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Hemolytic uremic syndrome is a rare medical condition which can cause severe kidney failure, anemia, and dangerously high blood pressure. The condition is almost always the result of consuming foods that contain a particular strain of the Escherichia coli (E. coli) bacteria. Hemolytic uremic syndrome primarily affects children under the age of 15, whose immune systems have not yet fully developed and are unable to control E. coli infections. Individuals over the age of 15 are much less susceptible, though it is entirely possible to suffer from the condition in adulthood. A person who experiences diarrhea, fever, abdominal pain, and trouble urinating should seek a doctor immediately to test for E. coli and recommend medical procedures.
Most cases of hemolytic uremic syndrome arise when E. coli infections are left untreated for several days. Strands of E. coli bacteria in the digestive tract introduce toxins into the bloodstream that disrupt red blood cell functioning, destroy platelets, and eventually infect the kidneys. Children and adults place themselves at risk of contracting E. coli when they consume undercooked meat or dirty produce. Individuals who are directly exposed to human feces are also subject to infections. Other forms of hemolytic uremic syndrome occasionally arise from ingesting other types of foodborne bacteria or experiencing rare autoimmune disorders.
Individuals who have hemolytic uremic syndrome usually exhibit a number of different symptoms. Chronic diarrhea, fatigue, nausea, and abdominal pain are usually the earliest signs of E. coli infection, and may or may not precede more severe kidney problems. Extreme tiredness, difficult or decreased urination, irregular bruising, nosebleeds, swelling in the limbs, and paleness are indicators of renal failure and possible hemolytic uremic syndrome. It is extremely important to visit a physician when experiencing some or all of these symptoms so that a proper diagnosis can be made.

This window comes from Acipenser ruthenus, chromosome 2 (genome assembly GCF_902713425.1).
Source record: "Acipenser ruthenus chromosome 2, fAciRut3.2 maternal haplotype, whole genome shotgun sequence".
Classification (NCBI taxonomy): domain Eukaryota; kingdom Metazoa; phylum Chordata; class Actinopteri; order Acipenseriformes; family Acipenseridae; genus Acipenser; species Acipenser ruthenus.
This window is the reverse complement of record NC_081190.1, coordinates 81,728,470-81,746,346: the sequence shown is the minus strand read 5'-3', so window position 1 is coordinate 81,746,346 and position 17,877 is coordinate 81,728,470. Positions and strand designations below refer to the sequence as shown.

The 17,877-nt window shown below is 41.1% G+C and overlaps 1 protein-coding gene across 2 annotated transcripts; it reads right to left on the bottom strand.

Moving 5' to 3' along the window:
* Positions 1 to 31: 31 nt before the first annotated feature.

Doctors can diagnose the condition by asking patients about their symptoms and ordering blood and urine tests. It is usually necessary for an individual with hemolytic uremic syndrome to undergo a blood transfusion to rid the body of toxins and restore healthy platelet and red blood cell levels. If acute renal failure is already underway, the patient may need emergency dialysis to stabilize kidney functioning and restore important nutrients. In the most severe cases, a kidney transplant may be necessary to provide relief. When hemolytic uremic syndrome is diagnosed and treated right away, the patient is likely to begin feeling better immediately and enjoy a complete recovery in about a week.
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